In all, 1,395 entries were made into 13 competing events at the National High School Rodeo Finals in Gillette, Wyoming from July 17 to 23.
Despite being surrounded by the top young talents in the nation, Oakdale High students Colton Farquer and Katelin New impressed with top-10 finishes in their respective events.
Farquer was third overall in the championship short-go, which averaged his total scores to an eighth place finish among 131 tie-down ropers from across the United States, Canada and Australia.
New, the 2011 District 5 and California High School Rodeo Association Queen, competed with 41 other state and country queens, ultimately finishing ninth after a barrage of category judging.
Together, the two were excellent representatives for Oakdale, District 5 and the CHSRA. California placed 10th overall among 43 teams/states.
“It was interesting to see the diversity of all the competitors, and see how the world’s biggest rodeo has grown,” Farquer said on Sunday. “It was a lot of fun, and a new experience that I want to do again.”
Farquer is only an incoming junior at Oakdale High, with two more shots to improve his eighth place finish at the NHSRF. He was second in the state rodeo, but nabbed the top California finish after a 36.08-combined score from three rides at nationals.
He stalled to a 15.2-second run (chase down a calf while mounted on a horse, rope it, hop off the horse and tie three legs) to open competition. A round later he bested his first score with an 11.11 time, which qualified him for the top-20 short-go to decide a national champion. In the short-go, he matched his career best 9.49 time to claim eighth overall.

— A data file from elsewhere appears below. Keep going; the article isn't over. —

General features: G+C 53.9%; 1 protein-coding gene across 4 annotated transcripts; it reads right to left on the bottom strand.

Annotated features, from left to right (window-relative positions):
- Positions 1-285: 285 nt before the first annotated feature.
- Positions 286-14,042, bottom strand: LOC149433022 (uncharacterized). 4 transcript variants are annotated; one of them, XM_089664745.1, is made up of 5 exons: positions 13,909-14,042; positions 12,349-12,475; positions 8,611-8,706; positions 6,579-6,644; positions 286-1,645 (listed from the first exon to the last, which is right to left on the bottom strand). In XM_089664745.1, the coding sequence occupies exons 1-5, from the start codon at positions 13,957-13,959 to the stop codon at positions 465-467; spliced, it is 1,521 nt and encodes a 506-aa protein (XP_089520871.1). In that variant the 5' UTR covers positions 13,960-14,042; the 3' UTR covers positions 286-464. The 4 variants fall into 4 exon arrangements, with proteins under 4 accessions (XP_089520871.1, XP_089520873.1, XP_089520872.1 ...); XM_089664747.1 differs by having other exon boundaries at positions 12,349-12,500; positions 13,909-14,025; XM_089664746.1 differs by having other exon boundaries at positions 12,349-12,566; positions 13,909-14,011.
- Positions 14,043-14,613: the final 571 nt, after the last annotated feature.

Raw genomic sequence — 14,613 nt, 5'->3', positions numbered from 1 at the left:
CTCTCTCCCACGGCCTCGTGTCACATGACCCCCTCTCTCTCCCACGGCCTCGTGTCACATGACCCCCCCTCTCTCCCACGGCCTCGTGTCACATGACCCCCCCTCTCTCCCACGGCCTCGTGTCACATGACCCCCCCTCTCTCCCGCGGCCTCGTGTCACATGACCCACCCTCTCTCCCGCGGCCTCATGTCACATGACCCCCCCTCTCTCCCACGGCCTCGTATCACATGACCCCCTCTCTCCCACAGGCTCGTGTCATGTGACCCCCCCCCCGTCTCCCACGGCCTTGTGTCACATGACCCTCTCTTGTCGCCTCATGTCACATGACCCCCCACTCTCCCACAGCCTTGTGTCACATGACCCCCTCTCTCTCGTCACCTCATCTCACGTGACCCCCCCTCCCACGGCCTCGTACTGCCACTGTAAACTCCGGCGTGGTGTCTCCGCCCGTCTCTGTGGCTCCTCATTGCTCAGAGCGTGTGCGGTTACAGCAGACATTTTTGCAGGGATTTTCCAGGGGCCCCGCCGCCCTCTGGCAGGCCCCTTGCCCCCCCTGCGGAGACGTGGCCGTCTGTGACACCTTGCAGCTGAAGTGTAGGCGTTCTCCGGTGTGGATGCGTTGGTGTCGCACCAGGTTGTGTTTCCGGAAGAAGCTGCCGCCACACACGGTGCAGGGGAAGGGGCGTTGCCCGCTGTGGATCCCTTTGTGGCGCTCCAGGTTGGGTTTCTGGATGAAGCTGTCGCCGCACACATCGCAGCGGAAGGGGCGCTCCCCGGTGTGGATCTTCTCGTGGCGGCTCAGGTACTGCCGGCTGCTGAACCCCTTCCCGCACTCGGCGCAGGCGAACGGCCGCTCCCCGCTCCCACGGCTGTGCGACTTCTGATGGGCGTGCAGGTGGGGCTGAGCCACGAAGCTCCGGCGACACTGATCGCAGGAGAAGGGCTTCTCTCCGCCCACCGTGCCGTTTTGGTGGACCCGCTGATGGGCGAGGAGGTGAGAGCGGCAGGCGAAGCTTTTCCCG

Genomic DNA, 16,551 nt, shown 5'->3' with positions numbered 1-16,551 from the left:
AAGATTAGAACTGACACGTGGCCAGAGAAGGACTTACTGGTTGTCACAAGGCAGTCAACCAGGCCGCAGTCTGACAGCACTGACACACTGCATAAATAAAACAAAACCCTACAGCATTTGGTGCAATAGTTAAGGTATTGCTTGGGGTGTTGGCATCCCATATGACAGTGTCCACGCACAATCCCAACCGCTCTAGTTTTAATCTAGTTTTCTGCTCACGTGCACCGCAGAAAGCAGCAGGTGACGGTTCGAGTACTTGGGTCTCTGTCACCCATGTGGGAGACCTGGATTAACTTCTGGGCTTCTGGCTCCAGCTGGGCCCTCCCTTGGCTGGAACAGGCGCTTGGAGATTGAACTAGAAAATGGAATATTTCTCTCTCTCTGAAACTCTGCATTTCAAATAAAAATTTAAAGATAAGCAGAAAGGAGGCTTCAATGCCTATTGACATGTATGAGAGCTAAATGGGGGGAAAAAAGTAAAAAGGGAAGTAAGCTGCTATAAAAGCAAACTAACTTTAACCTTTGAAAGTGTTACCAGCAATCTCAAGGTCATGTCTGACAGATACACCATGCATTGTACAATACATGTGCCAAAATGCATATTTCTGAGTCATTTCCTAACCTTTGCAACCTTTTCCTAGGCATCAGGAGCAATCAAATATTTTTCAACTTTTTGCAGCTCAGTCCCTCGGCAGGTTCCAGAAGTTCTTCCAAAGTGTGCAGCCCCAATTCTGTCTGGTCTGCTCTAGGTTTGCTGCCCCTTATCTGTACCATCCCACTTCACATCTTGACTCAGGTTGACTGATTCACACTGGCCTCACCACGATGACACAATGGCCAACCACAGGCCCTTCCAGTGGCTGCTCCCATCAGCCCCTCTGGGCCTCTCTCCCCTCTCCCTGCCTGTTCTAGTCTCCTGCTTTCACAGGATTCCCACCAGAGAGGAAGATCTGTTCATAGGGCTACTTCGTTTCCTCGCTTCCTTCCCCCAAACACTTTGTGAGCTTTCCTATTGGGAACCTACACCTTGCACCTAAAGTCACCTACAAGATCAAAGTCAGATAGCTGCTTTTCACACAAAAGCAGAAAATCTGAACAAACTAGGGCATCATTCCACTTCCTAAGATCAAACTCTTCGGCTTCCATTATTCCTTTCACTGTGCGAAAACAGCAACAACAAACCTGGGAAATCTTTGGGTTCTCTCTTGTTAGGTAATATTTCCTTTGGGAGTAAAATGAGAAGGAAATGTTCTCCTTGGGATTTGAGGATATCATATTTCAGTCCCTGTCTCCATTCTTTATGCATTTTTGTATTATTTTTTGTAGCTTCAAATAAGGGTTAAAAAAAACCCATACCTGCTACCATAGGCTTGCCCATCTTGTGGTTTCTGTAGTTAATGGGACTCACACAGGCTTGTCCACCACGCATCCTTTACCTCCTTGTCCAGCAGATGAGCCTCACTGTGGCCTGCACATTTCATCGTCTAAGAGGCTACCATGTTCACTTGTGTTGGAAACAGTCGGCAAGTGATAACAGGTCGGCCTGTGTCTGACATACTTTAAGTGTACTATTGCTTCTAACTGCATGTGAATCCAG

“Going into nationals I had high hopes I could achieve something, expecting maybe to place 30th or so,” Farquer said. “I am only a sophomore competing against a lot of juniors and seniors, so it felt good to place in the top 10.
“To tie my best time ever in the championship round in front of a huge crowd of people was really nice.”
Farquer will spend the next few weekends at junior rodeos in the Bay Area, and picks up action at four different competitions at the Oakdale Saddle Club rodeo grounds before the high school rodeo picks up again in September.
New may not undergo quite the same schedule of regular roping, but is just as busy these days with television and radio interviews, an appearance at the Bishop Film Festival and a year of devout representation of the CHSRA. Her picture, along with her written introduction is pictured on the home page of the CHSRA website.
“I wouldn’t say I am a celebrity,” New said, laughing, when posed the question. “But I am a spokesperson for California High School Rodeo and I do the best to represent the sport to the best of my ability.”
New, an incoming OHS senior, won’t be able to represent the CHRSA as a college freshman, so 2011 marks her final year of prep competition on the rodeo stage.
And while New plans to pursue a career in the medical field, she also has her sights on the title of Oakdale Rodeo Queen, an honor available to women over the age of 17.
“I do see myself competing for the Oakdale Rodeo Queen title,” New said. “I think it would be an honor to represent my home town.”